Supported by the Lewis Global Studies Center


Five College POETRYFEST

Tuesday, April 3, 2018
7:30pm, Alumnae House Conference Hall

The 16th Annual Reading in celebration of poetry at Amherst, Hampshire, Mount Holyoke, and Smith Colleges and the University of Massachusetts, featuring two students from each institution: Jonah Davis and Avery Farmer (Amherst); Lazuli Liu and Corrie Owens-Beauchesne (Hampshire); Bennett Sambrook and Becca Mullen (Mt. Holyoke); Janelle Tan and Savannah Tilley (Smith); Stacey Cusson and Cressida Richards (UMass)

Supported by Five Colleges, Inc.


MARIE HOWE and the High School Prize Winners

Tuesday, April 10, 2018
7:30pm, Weinstein Auditorium, Wright Hall

MARIE HOWE sees her work as an act of confession, conversation, prayer. She says simply, “Poetry is telling something to someone.” In the words of Stanley Kunitz, Howe’s “telling” is “luminous, intense, and eloquent, rooted in an abundant inner life.” Her work glows with light and lightness that bear heavy questions of existence. Alicia Ostriker considers her “among our most gifted poets of trauma and healing.” Part of the urgency and importance of Howe’s poetry stems from its rootedness in real life. Her latest book, Magdalene, transforms driving, watching television and cleaning kitchen counters into prayer and meditation on mortality. As Mary Magdalene becomes every woman, our contemporary anguish is set on surprisingly common ground with divine and metaphysical preoccupations. As Nick Flynn puts it, Howe “has always come as close as any poet since Rilke to touching eternity, simply by stretching out her hand and believing that something exists beyond her grasp, beyond her knowing.” Her bravery in laying bare the music of her own pain is part of its resonance. Howe served as the New York Poet Laureate from 2012-2014, and is the recipient of many distinguished awards, including fellowships from the Bunting Institute at Radcliffe College, the Academy of American Poets, and the Guggenheim Foundation. She teaches creative writing at Sarah Lawrence College and New York University. 

Supported by the Department of English Language & Literatures

 


FAVORITE POEM PROJECT READING

Tuesday, April 24, 2018
7:30 pm, Weinstein Auditorium, Wright Hall

The common thread that brings all of us together on Tuesday nights is simple: We. Love. Poems. We have favorite poems that we carry with us throughout our lives, poems to help us celebrate, grieve, and make sense of the world we share. Where do you, our audience, come in? We want to hear your favorites! Started by Robert Pinsky after he was named Poet Laureate in 1997, Favorite Poem Project readings have taken place across the U.S., giving communities a chance to share and hear the poems that enrich our lives. 

We are in search of readers for our Favorite Poem Project reading on April 24, 2018!

What’s your favorite poem—and why?

Send us a favorite poem and a few sentences about why it has special meaning for you!

Submissions open: February 15 – March 30. 
A dozen readers from across our audience will be chosen to read their favorite poem at Weinstein Auditorium at this celebration that draws our outstanding 20th season to a close; 
Readers will be chosen by early April.

Submit Here!


Marie Howe

Marie Howe sees her work as an act of confession, conversation, prayer. She says simply, “Poetry is telling something to someone.” According to the distinguished poet Stanley Kunitz, Howe’s “telling” is “luminous, intense, and eloquent, rooted in an abundant inner life.” Her work glows with light and lightness that bear heavy questions of existence. Alicia Ostriker considers her “among our most gifted poets of trauma and healing.”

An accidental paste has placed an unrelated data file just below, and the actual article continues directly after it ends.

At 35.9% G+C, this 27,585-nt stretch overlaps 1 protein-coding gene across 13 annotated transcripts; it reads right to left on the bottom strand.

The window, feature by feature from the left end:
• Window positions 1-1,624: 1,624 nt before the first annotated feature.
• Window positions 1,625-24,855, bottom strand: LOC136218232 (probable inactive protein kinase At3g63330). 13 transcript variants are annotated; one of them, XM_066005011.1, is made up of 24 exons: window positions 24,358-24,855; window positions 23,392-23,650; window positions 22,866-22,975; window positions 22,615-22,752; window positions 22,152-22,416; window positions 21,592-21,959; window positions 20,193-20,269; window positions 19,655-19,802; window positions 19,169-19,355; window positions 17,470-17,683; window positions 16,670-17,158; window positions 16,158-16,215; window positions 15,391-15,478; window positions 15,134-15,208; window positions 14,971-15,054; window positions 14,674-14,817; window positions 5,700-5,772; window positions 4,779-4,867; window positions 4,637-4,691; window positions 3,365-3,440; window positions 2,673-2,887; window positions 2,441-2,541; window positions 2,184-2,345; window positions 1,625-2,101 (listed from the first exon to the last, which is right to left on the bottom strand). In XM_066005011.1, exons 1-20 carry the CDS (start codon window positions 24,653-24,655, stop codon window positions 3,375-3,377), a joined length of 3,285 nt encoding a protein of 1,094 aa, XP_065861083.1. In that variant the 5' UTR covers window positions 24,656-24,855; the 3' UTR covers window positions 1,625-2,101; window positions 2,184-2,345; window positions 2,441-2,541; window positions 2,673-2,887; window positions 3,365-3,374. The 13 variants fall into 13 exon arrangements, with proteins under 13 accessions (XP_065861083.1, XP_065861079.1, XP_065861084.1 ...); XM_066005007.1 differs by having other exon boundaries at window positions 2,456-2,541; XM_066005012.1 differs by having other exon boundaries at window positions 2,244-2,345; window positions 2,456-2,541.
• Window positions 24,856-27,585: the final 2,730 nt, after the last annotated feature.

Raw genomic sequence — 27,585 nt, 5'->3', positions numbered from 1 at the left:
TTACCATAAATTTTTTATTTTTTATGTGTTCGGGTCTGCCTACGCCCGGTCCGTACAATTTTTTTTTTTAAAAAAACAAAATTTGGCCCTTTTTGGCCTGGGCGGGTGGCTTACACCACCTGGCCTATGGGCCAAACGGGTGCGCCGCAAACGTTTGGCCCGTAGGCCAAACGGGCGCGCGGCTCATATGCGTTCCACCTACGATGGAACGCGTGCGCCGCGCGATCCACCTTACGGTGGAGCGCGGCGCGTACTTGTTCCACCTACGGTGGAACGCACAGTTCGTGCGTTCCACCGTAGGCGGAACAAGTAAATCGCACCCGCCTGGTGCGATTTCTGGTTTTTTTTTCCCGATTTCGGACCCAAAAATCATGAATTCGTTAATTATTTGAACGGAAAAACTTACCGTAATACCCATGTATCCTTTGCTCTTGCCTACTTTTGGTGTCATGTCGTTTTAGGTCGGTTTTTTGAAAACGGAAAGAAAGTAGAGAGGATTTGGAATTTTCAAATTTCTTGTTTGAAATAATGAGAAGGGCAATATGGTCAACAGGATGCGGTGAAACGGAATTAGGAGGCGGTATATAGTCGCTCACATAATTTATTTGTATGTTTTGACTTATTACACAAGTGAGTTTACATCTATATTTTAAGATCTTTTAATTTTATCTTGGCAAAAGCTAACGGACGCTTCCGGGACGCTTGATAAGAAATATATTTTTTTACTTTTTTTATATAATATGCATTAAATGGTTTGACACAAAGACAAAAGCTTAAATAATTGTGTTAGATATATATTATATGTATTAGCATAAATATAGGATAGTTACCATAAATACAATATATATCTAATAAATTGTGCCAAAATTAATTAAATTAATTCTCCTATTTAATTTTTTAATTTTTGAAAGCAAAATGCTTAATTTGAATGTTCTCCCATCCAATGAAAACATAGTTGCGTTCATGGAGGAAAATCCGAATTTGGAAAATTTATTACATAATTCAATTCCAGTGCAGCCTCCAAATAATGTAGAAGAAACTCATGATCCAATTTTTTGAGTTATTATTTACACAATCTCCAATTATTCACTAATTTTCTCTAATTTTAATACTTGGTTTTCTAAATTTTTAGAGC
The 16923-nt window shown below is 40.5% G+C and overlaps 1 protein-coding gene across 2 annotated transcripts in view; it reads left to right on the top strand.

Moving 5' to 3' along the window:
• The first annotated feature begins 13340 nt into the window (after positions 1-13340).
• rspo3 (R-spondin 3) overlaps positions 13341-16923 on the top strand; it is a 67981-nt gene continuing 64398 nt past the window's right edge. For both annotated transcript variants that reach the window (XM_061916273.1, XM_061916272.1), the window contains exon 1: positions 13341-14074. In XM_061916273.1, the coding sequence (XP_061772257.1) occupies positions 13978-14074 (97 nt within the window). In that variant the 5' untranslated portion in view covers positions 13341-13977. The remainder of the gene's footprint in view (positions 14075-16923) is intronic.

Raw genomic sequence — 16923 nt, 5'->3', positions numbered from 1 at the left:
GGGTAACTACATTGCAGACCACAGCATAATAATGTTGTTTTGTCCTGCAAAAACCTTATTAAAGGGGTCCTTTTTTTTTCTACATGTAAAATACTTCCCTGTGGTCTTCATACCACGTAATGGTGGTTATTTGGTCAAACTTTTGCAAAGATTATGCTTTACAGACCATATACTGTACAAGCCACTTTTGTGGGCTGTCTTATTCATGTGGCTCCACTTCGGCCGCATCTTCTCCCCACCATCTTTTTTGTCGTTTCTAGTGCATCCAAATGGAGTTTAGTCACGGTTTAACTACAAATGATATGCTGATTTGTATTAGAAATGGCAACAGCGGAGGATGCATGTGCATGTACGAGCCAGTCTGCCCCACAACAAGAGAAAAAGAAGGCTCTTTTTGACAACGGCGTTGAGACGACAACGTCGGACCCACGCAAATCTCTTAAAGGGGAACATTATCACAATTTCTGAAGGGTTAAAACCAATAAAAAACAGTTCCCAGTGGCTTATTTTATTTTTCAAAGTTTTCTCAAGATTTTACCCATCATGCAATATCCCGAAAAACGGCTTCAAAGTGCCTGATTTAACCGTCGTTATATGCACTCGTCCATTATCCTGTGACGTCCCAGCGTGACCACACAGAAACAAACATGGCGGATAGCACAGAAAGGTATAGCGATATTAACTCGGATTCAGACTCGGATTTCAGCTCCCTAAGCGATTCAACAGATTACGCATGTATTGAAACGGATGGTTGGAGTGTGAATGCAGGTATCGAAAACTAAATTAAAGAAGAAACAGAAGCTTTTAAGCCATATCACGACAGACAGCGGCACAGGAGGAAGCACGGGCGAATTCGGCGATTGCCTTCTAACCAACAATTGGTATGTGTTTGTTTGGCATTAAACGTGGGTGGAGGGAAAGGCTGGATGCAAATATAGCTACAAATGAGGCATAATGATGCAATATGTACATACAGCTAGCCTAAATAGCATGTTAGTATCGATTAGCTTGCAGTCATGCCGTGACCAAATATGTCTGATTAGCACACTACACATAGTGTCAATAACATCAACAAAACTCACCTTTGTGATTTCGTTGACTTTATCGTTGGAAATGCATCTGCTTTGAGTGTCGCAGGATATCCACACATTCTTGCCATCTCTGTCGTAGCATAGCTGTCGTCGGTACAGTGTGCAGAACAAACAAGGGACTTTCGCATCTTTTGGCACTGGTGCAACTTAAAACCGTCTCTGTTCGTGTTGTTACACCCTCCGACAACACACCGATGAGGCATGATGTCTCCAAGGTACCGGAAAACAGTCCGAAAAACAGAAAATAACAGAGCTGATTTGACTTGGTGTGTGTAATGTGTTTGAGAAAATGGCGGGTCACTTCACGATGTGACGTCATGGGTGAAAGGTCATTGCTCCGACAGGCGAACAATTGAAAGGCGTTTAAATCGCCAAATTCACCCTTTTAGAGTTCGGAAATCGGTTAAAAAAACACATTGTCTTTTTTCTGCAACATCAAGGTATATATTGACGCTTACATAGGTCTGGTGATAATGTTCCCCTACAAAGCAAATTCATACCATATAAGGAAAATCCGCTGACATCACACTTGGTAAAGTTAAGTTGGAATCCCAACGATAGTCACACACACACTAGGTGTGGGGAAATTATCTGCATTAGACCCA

Part of the urgency and importance of Howe’s poetry stems from its rootedness in real life. Her latest book, Magdalene, transforms driving, watching television and cleaning kitchen counters into prayer and meditation on mortality. As Mary Magdalene becomes every woman, our contemporary anguish is set on surprisingly common ground with divine and metaphysical preoccupations. As Nick Flynn puts it, Howe “has always come as close as any poet since Rilke to touching eternity, simply by stretching out her hand and believing that something exists beyond her grasp, beyond her knowing.”

Howe maintains that poetry “has the quality of a spell.” It is “incantatory,… as its roots can never wholly be pulled out from sacred ground.” Her language does not simply carry the unsayable—it seems to ask what it ought to do with the pain. Just ten minutes into her 1987 residence at the MacDowell Colony, Howe received a call from her brother John telling her that her mother had had a heart attack. Two years later, John died of AIDS, and What the Living Do is in large part an elegy to him, and was chosen by Publisher’s Weekly as one of the five best poetry collections published in 1997. Howe went on to co-edit In the Company of My Solitude: American Writing from the AIDS Pandemic.

Howe’s poetry is intensely intimate, and her bravery in laying bare the music of her own pain is part of its resonance. She received the 2015 Academy of American Poets Fellowship, and served as the New York Poet Laureate from 2012-2014. Her poems have appeared in the New Yorker, The Atlantic, Poetry, AGNI, Ploughshares, Harvard Review, The American Poetry Review, among others. Kunitz selected Howe for a Lavan Younger Poets Prize from the American Academy of Poets, and poet and novelist Margaret Atwood named Howe’s first collection, The Good Thief, for the National Poetry Series. Recipient of fellowships from the Bunting Institute at Radcliffe College and the Guggenheim Foundation, Howe teaches creative writing at Sarah Lawrence College and New York University.